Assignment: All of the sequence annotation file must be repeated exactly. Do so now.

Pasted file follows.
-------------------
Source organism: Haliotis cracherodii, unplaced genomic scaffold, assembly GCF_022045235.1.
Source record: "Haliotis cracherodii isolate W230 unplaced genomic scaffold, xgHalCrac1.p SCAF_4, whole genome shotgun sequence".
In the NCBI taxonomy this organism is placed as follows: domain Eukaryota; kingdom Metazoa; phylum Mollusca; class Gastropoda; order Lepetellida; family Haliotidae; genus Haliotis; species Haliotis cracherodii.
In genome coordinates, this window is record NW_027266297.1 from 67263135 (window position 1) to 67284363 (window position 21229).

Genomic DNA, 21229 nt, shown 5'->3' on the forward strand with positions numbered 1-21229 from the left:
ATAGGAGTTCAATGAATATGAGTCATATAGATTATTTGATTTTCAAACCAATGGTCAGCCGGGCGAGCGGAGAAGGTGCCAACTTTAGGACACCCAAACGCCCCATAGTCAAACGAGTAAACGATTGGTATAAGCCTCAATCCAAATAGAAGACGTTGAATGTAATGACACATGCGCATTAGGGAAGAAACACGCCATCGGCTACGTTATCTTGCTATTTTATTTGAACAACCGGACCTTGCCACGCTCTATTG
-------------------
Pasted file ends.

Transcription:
Source organism: Haliotis cracherodii, unplaced genomic scaffold, assembly GCF_022045235.1.
Source record: "Haliotis cracherodii isolate W230 unplaced genomic scaffold, xgHalCrac1.p SCAF_4, whole genome shotgun sequence".
In the NCBI taxonomy this organism is placed as follows: domain Eukaryota; kingdom Metazoa; phylum Mollusca; class Gastropoda; order Lepetellida; family Haliotidae; genus Haliotis; species Haliotis cracherodii.
In genome coordinates, this window is record NW_027266297.1 from 67263135 (window position 1) to 67284363 (window position 21229).

Genomic DNA, 21229 nt, shown 5'->3' on the forward strand with positions numbered 1-21229 from the left:
ATAGGAGTTCAATGAATATGAGTCATATAGATTATTTGATTTTCAAACCAATGGTCAGCCGGGCGAGCGGAGAAGGTGCCAACTTTAGGACACCCAAACGCCCCATAGTCAAACGAGTAAACGATTGGTATAAGCCTCAATCCAAATAGAAGACGTTGAATGTAATGACACATGCGCATTAGGGAAGAAACACGCCATCGGCTACGTTATCTTGCTATTTTATTTGAACAACCGGACCTTGCCACGCTCTATTG